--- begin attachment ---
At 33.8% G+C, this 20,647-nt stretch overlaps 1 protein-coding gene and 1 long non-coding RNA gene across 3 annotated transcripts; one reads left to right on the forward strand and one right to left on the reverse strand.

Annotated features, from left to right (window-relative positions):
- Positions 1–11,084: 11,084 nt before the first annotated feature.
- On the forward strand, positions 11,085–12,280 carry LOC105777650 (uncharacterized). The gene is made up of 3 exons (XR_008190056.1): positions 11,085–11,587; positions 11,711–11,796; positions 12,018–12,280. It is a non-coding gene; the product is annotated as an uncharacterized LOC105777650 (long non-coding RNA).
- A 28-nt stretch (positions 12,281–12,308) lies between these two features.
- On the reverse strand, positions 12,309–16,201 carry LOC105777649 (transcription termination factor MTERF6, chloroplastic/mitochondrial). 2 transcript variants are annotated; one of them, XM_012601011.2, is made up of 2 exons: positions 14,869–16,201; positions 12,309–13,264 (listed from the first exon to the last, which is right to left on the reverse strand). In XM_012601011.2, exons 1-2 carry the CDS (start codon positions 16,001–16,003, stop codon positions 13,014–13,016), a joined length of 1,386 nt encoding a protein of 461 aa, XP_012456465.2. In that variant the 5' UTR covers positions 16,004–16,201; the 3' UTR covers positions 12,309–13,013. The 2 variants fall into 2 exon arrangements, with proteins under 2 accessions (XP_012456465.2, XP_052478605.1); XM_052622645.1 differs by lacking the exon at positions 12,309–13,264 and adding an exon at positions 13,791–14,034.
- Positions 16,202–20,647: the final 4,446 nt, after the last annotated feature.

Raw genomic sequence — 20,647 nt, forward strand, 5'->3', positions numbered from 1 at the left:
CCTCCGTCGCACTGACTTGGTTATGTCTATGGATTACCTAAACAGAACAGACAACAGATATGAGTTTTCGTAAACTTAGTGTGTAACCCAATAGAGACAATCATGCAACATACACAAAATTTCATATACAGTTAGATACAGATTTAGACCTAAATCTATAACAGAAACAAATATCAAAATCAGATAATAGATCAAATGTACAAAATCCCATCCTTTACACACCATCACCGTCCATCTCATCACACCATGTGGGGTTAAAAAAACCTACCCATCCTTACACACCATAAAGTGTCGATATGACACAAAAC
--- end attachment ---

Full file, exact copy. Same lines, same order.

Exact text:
At 33.8% G+C, this 20,647-nt stretch overlaps 1 protein-coding gene and 1 long non-coding RNA gene across 3 annotated transcripts; one reads left to right on the forward strand and one right to left on the reverse strand.

Annotated features, from left to right (window-relative positions):
- Positions 1–11,084: 11,084 nt before the first annotated feature.
- On the forward strand, positions 11,085–12,280 carry LOC105777650 (uncharacterized). The gene is made up of 3 exons (XR_008190056.1): positions 11,085–11,587; positions 11,711–11,796; positions 12,018–12,280. It is a non-coding gene; the product is annotated as an uncharacterized LOC105777650 (long non-coding RNA).
- A 28-nt stretch (positions 12,281–12,308) lies between these two features.
- On the reverse strand, positions 12,309–16,201 carry LOC105777649 (transcription termination factor MTERF6, chloroplastic/mitochondrial). 2 transcript variants are annotated; one of them, XM_012601011.2, is made up of 2 exons: positions 14,869–16,201; positions 12,309–13,264 (listed from the first exon to the last, which is right to left on the reverse strand). In XM_012601011.2, exons 1-2 carry the CDS (start codon positions 16,001–16,003, stop codon positions 13,014–13,016), a joined length of 1,386 nt encoding a protein of 461 aa, XP_012456465.2. In that variant the 5' UTR covers positions 16,004–16,201; the 3' UTR covers positions 12,309–13,013. The 2 variants fall into 2 exon arrangements, with proteins under 2 accessions (XP_012456465.2, XP_052478605.1); XM_052622645.1 differs by lacking the exon at positions 12,309–13,264 and adding an exon at positions 13,791–14,034.
- Positions 16,202–20,647: the final 4,446 nt, after the last annotated feature.

Raw genomic sequence — 20,647 nt, forward strand, 5'->3', positions numbered from 1 at the left:
CCTCCGTCGCACTGACTTGGTTATGTCTATGGATTACCTAAACAGAACAGACAACAGATATGAGTTTTCGTAAACTTAGTGTGTAACCCAATAGAGACAATCATGCAACATACACAAAATTTCATATACAGTTAGATACAGATTTAGACCTAAATCTATAACAGAAACAAATATCAAAATCAGATAATAGATCAAATGTACAAAATCCCATCCTTTACACACCATCACCGTCCATCTCATCACACCATGTGGGGTTAAAAAAACCTACCCATCCTTACACACCATAAAGTGTCGATATGACACAAAAC